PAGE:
Portuguese and all the first presidents
were of that class to-day these Institu
tions are managed almost entirely by the
Germans, and that they are capably ad
ministered no one can gainsay.
The German Hebrews have, with few
exceptions, adopted the modern or reform '
service In their worship. The two larga
temples— Emanu-El and Beth-El— in Fifth
avenue are their most conspicuous and
palatial synagogues. There are besides
less pretentious temples in different parts
of the city. Many of these temples hold
service on Sundays as well as on Satur
days, but there is not yet any congrega
tion in this city that has followed the ex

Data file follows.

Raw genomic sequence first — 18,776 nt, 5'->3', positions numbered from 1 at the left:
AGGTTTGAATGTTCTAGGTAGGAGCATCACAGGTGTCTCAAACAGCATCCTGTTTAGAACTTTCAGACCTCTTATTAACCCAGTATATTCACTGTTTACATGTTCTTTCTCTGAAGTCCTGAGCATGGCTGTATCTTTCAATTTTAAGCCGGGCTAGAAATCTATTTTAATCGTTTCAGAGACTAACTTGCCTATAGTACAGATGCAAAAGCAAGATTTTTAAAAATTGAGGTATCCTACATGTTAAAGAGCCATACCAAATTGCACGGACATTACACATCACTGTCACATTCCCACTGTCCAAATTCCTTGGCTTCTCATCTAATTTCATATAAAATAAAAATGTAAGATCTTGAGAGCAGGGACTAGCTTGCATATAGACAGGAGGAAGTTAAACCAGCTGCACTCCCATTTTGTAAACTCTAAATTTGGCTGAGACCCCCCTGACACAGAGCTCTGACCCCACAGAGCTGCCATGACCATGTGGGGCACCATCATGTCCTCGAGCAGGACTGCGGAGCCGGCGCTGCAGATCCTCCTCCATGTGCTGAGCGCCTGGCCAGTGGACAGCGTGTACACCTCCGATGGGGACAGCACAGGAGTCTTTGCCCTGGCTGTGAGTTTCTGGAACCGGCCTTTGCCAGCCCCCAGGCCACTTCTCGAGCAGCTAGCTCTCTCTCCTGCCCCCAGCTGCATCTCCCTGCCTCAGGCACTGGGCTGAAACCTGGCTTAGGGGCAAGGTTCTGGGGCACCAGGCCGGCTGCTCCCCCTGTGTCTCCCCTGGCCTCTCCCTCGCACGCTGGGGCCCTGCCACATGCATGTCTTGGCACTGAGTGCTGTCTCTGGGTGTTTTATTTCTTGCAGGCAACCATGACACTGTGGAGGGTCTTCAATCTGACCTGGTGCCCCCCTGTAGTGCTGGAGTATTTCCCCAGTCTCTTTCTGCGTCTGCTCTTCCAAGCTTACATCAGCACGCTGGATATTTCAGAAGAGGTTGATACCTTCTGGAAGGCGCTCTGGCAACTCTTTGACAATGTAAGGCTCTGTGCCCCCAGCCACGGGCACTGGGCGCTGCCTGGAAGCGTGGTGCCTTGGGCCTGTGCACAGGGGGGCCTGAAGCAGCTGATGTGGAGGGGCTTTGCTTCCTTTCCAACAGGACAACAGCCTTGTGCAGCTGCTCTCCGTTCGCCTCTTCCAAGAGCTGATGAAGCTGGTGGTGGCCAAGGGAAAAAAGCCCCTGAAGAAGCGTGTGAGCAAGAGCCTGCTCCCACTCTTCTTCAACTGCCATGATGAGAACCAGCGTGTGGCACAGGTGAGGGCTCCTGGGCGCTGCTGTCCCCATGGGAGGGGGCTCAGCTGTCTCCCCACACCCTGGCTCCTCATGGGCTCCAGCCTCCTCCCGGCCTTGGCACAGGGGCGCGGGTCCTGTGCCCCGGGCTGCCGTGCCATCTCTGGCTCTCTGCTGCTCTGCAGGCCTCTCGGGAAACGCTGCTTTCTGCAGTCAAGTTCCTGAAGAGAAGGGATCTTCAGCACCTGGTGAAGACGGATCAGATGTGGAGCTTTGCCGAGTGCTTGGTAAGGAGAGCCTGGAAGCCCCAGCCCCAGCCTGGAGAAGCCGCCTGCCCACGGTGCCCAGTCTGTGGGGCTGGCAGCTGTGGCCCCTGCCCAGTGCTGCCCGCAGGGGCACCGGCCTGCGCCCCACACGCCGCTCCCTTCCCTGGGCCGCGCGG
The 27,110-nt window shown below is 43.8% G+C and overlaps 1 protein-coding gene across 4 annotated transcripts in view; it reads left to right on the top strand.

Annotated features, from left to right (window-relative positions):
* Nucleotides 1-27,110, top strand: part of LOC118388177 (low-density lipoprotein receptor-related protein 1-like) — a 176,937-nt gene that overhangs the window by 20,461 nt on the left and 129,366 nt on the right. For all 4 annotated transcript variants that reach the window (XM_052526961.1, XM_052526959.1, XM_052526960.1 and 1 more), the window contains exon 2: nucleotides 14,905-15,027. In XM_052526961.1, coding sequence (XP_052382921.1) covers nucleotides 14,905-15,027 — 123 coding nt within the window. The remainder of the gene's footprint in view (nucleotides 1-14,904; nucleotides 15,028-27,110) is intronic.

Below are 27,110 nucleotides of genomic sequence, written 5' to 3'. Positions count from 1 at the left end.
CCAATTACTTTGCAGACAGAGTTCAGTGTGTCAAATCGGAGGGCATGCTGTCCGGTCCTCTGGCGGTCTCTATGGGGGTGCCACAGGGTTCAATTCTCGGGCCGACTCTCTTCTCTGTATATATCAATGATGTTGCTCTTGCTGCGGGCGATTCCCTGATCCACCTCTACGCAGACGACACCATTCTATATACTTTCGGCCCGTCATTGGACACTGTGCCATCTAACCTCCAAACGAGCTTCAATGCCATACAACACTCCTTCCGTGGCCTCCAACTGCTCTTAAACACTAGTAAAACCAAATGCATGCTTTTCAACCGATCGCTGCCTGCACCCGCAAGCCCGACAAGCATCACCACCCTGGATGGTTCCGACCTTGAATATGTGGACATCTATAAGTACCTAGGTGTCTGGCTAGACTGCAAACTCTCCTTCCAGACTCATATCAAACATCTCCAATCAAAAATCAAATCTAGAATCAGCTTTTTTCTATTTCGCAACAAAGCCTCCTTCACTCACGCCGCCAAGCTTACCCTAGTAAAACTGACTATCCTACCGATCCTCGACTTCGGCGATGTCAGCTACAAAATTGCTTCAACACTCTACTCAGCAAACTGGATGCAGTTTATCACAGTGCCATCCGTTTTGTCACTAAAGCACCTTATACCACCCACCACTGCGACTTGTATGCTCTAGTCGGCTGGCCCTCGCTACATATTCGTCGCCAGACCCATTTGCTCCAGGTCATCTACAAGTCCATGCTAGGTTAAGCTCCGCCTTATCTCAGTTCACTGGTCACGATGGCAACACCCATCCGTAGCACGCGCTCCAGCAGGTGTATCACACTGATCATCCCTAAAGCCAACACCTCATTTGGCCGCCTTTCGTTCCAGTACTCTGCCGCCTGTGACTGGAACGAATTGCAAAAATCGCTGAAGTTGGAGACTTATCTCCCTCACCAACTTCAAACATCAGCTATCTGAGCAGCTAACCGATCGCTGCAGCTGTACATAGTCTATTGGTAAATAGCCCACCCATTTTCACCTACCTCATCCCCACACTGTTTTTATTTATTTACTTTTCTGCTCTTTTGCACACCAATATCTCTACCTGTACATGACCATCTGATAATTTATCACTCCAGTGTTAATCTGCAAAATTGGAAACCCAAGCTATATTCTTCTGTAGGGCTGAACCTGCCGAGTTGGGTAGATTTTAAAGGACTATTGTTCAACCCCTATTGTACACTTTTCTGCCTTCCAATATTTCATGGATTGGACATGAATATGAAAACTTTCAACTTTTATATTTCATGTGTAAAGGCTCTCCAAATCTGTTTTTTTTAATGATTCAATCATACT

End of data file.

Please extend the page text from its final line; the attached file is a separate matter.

ample of Dr. Emll Hirch in Chicago,
whose congregation does not worship at .
all on Saturdays, but holds service liko
their Christian brethren on Sundays only.
sends out invitations ornamented with
cherry blossoms to his especial . friends.
AH sorts of games are played, and In the
evening thousands of lanterns are hung
on the trees. The royal court invites the
nobility and the diplomatic corps to a
gardent party. It Is also the season for
family picnics, which are looked forward
to throughout the year by the humbler
classes. Only too. soon is the cherry blos
som festival at an end.
The Japanese cherries are not Intended
to be eaten, but their value Is simply In,
the blossom. It Is the most luxuriant
bloom of, all, and of such importance
that before the bursting of the blossoms
the fact is advertised in all the local pa
pers. The cherry tree sometimes grows
as tall as an oak., and during the time of
bloom it Is so laden with flowers that not
a vestige of leaf Is visible. The flowers
have also a singular and delicate per